As for Robert Kennedy, sure, he has been memorialized as a liberal icon, but was in reality a New Democrat (before that term became a four-letter word to extreme-left liberals). According to his biographers, he talked about reducing the role of the federal government in “telling people what’s good for them”, and spoke of creating incentives for businesses to save the ghettos from unemployment and economic decay. He bragged about lowering taxes on private companies and played up his experience as the nation’s chief law enforcement officer. He veered so far to the right during the campaign that then-California Governor Ronald Reagan joked that Kennedy was sounding more and more like Barry Goldwater.” I admire Robert Kennedy. I was a kid when he visited the farm workers to offer his support, but just like Roosevelt, he was not a blind liberal, intent on purity of ideology, to the detriment of the country.

        All I know about Wellstone is that he worked for peace, the environment, labor, and health care, and the rights of victims of domestic violence. I know he made the issue of mental illness a central focus in his career, and was a supporter of immigration to the U.S. Most notably, he opposed the first Gulf War in 1991. All in all, a remarkable man. However, in 1996, he voted in favor of the Defense of Marriage Act, and I don’t see you demonizing him for that mistake. Like Hillary, he later apologized, but Berners don’t seem to believe that she deserves the same consideration.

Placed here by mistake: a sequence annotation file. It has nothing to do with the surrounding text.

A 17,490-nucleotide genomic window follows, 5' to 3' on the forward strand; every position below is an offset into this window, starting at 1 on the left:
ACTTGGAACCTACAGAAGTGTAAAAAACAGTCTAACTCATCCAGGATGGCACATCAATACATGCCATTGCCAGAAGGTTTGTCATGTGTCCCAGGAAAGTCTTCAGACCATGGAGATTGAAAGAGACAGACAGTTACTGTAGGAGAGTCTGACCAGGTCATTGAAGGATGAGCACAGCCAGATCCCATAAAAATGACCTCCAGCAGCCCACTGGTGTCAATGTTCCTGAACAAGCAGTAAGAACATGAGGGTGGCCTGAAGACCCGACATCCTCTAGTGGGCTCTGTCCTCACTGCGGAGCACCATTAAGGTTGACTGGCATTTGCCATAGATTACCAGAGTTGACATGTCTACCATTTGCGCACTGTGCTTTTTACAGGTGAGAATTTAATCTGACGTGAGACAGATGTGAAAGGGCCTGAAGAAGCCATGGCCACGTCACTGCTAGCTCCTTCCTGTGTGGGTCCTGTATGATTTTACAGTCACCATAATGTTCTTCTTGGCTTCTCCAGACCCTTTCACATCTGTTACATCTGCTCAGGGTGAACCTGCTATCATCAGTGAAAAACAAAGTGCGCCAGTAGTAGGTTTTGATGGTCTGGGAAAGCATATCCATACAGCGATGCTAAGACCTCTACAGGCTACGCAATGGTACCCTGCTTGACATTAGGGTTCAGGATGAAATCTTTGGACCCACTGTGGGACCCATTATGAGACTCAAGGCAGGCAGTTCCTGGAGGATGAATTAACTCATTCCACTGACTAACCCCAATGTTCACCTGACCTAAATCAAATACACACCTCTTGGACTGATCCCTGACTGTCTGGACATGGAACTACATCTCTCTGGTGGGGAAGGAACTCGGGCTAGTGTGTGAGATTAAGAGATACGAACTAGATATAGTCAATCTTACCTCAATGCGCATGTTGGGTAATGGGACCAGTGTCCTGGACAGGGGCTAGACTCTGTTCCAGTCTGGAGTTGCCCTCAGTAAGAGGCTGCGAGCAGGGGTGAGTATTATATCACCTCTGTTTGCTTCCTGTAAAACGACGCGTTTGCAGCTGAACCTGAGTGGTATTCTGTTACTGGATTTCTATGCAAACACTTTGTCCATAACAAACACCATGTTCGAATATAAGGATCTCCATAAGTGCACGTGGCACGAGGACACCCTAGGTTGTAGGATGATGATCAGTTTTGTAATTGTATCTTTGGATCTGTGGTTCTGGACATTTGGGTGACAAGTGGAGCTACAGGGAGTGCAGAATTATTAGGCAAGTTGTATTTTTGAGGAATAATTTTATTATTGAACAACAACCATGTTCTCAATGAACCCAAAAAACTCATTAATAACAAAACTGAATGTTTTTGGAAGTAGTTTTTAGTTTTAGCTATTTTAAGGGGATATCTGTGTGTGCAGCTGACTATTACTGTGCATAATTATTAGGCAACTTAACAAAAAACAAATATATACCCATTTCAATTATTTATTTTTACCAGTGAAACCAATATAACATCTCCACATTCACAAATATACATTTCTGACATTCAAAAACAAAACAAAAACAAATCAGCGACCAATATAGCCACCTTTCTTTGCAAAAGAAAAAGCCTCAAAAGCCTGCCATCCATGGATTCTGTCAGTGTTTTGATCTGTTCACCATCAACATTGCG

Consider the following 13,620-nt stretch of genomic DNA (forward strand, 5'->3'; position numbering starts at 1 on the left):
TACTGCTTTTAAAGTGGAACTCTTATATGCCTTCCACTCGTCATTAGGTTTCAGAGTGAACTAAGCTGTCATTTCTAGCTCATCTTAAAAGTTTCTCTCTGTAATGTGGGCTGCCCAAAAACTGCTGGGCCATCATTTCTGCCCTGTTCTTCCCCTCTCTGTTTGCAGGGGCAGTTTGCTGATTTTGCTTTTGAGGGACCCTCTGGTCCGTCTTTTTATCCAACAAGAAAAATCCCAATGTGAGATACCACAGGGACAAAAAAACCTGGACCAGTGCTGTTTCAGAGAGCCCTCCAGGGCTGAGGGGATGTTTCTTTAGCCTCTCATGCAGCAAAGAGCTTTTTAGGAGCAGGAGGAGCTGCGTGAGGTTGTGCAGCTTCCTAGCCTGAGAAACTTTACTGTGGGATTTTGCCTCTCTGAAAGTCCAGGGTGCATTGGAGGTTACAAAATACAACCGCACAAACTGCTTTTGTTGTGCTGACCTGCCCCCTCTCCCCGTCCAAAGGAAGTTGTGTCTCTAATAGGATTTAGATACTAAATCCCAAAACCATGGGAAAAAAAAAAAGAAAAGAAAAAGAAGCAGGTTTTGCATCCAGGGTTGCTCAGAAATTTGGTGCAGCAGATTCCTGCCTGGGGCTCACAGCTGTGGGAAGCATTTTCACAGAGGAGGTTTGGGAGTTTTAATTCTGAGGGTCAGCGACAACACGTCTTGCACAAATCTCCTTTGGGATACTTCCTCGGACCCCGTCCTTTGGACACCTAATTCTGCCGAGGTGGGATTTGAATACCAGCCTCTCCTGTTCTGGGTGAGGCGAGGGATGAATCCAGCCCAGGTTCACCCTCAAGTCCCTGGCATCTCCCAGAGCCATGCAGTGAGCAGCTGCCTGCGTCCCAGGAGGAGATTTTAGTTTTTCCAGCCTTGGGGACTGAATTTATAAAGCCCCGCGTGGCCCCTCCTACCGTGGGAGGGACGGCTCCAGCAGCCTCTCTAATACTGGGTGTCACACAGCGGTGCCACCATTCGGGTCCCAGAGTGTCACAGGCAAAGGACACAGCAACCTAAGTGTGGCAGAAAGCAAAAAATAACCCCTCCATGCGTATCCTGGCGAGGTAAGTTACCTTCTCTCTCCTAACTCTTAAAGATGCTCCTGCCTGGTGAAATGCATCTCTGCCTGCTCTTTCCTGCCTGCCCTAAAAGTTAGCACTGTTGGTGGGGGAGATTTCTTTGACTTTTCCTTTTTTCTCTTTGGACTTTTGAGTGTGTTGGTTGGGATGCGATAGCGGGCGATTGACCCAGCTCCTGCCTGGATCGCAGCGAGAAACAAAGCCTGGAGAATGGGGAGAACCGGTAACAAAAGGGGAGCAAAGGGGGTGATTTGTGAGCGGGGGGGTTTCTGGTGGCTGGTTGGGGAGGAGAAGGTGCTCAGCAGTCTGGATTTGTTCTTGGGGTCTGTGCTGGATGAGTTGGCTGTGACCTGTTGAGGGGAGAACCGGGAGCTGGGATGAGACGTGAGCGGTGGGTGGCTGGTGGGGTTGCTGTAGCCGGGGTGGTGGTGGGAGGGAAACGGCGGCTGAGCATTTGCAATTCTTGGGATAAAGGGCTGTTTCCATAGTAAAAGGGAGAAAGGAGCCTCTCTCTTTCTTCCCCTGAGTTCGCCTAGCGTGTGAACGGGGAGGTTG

It requires a high degree of self-deception, or ignorance to attack Obama for doing the very best job anyone could have done under the same circumstances. I hope you’re a White male, otherwise, the next four years under Trump are going to be as miserable as they’re going to be for all other minorities and poor people. I know that nothing I write is going to make any difference, because right now, you’re still in the denial stage, but unless you really want a Trump presidency,SNAP OUT OF IT!

  7. Mario Ruiz    

    Anthony, I think I can understand your reluctance to get on the Democrats’ bandwagon, however, you build your case on an alarming number of assumptions and aspersions. Matt Taibbi doesn’t explain anything in his Rolling Stone commentary. He makes a number of unsupported assumptions, and concludes that the DNC used most of the money “toward expenses that, “appear to have directly benefited Clinton’s campaign.” He never offers any evidence, only conspiracy theories and unsupported conclusions, and you know that. Perhaps there was cheating, but Taibbi doesn’t prove anything, he just makes assumptions based on incomplete, or irrelevant data.